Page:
Natalie Chan is a real crowd puller as she struts her stuff at Discovery Park shopping centre
- The 21-year-old shines in front of curious shoppers in Tsuen Wan
- The Hong Kong born fencer is hoping to follow in her dad’s footsteps and qualify for the Olympics
Discovery Park shopping centre in Tsuen Wan isn’t quite the place you would expect an up-and-coming young fencer to be showing her potential but in Natalie Chan Wai-ling’s case it was the perfect venue to highlight her skills on Sunday.
In front of hundreds of curious spectators, the 21-year-old youngster impressed shoppers and tourists alike as she took bronze in the women’s épée competition at the Blue Cross Hong Kong Open, which was held at the spacious shopping centre for the first time to generate more interest in the sport.
Chan is trying to follow in her father’s footsteps by representing Hong Kong at the Tokyo Olympic Games and she showed her potential with a good showing in her first major competition.
She lost to the much more experienced Vivian Kong Man-wai, the world number seven, 15-9 in the semi-finals. Kong went on to win the title.
Chan was born in Hong Kong before moving to New Zealand at the age of two with her father, Chan Kai-sang, who represented Hong Kong in a series of international competitions, including the 1988 Seoul Olympics, also in épée, before his retirement.
“This will be the ultimate target [qualifying for the Olympic Games]. My father went to the Olympic Games and it will be a great honour if I can emulate his achievements,” said Chan, who represented New Zealand at junior level before joining a Christian missionary programme in Canada in the past two years. “I know Hong Kong has many good fencers in women’s épée but this has little to do with my decision. I want to continue my fencing career in Hong Kong ... my birthplace, which is also an ideal hub for going training anywhere in the world.”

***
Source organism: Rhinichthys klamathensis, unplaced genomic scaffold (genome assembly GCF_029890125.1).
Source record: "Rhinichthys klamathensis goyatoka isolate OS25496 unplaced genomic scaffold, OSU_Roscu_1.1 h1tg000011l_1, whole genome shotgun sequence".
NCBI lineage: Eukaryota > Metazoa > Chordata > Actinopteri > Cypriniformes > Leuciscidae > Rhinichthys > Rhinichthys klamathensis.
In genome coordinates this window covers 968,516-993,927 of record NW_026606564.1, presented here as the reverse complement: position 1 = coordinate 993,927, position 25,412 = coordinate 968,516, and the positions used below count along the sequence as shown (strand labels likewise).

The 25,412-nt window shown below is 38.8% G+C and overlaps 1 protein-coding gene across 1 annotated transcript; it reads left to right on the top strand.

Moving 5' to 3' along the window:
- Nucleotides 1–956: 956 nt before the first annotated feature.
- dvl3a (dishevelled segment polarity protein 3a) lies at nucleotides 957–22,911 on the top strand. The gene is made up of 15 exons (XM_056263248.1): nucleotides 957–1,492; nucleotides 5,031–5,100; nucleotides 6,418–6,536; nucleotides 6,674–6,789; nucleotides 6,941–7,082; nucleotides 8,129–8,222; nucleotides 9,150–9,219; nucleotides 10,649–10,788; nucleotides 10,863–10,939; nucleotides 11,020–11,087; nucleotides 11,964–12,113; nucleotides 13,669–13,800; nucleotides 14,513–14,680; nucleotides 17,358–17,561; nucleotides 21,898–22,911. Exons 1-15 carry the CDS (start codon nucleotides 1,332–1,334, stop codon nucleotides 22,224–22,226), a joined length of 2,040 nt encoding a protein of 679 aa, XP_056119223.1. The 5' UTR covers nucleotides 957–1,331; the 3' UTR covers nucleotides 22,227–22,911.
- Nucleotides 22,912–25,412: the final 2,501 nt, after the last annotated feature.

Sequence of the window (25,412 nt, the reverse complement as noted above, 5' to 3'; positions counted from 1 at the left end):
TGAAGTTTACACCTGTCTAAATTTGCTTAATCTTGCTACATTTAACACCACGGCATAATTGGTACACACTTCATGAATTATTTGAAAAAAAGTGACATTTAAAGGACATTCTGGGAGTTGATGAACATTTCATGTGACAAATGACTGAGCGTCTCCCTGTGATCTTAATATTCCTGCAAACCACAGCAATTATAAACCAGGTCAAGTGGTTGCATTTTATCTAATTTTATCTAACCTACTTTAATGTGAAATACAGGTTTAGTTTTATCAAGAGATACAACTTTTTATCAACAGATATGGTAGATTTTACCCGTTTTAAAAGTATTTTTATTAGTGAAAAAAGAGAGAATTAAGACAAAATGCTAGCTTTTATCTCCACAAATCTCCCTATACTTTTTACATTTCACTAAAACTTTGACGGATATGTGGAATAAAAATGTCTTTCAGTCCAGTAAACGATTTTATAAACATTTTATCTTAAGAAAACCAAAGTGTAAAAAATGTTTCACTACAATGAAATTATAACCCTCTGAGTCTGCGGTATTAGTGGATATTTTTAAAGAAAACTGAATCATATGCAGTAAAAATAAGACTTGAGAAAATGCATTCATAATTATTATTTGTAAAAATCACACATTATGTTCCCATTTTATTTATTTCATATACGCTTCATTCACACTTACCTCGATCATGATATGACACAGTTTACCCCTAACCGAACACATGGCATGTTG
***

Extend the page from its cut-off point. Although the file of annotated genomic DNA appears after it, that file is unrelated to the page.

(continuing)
Head coach Zheng Zhaokang said the young fencer would be eligible to represent Hong Kong in Tokyo as she had cleared all the requirements for switching membership from New Zealand to Hong Kong. She also holds a Hong Kong passport, which boosts her case.
Kong, who beat Xiang Yixuan, of China, 11-9 in the final, welcomed the newest member of the Hong Kong team. “Her style is different from us and her arrival would help as we aim to qualify for the team competition as well for the Tokyo Olympics,” said the champion.
The women’s épée team are ranked ninth in the world, behind South Korea (third) and China (fifth), with the Olympic qualification kicking off in April, 2019. The top four teams will qualify directly for Tokyo while the next top Asian team can also earn their place.
“We have a strong team now and our target is to finish the top four in qualification,” said Kong, who also captured silver in the World Cup series in Estonia last month.
In men’s foil, Edgar Cheung Ka-long defeated up-coming Lawrence Ng Lok-wang 15-11.